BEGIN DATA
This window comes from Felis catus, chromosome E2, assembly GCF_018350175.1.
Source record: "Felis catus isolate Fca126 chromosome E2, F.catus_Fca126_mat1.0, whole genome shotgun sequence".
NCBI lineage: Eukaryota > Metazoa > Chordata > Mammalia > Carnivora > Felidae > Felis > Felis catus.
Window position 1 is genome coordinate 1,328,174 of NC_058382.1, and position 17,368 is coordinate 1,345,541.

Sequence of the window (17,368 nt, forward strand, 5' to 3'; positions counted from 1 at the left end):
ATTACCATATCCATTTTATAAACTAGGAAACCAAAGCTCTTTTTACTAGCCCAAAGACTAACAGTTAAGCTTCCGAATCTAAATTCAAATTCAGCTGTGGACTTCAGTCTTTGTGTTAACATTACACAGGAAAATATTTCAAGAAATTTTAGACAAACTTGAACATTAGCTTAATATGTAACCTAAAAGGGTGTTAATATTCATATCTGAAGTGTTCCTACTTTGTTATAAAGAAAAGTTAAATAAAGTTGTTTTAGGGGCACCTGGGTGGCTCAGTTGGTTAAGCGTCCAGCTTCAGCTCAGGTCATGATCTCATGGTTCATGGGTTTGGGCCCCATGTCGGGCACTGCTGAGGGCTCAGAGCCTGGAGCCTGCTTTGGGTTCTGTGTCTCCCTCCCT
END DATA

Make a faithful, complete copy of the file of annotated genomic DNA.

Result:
This window comes from Felis catus, chromosome E2, assembly GCF_018350175.1.
Source record: "Felis catus isolate Fca126 chromosome E2, F.catus_Fca126_mat1.0, whole genome shotgun sequence".
NCBI lineage: Eukaryota > Metazoa > Chordata > Mammalia > Carnivora > Felidae > Felis > Felis catus.
Window position 1 is genome coordinate 1,328,174 of NC_058382.1, and position 17,368 is coordinate 1,345,541.

Sequence of the window (17,368 nt, forward strand, 5' to 3'; positions counted from 1 at the left end):
ATTACCATATCCATTTTATAAACTAGGAAACCAAAGCTCTTTTTACTAGCCCAAAGACTAACAGTTAAGCTTCCGAATCTAAATTCAAATTCAGCTGTGGACTTCAGTCTTTGTGTTAACATTACACAGGAAAATATTTCAAGAAATTTTAGACAAACTTGAACATTAGCTTAATATGTAACCTAAAAGGGTGTTAATATTCATATCTGAAGTGTTCCTACTTTGTTATAAAGAAAAGTTAAATAAAGTTGTTTTAGGGGCACCTGGGTGGCTCAGTTGGTTAAGCGTCCAGCTTCAGCTCAGGTCATGATCTCATGGTTCATGGGTTTGGGCCCCATGTCGGGCACTGCTGAGGGCTCAGAGCCTGGAGCCTGCTTTGGGTTCTGTGTCTCCCTCCCT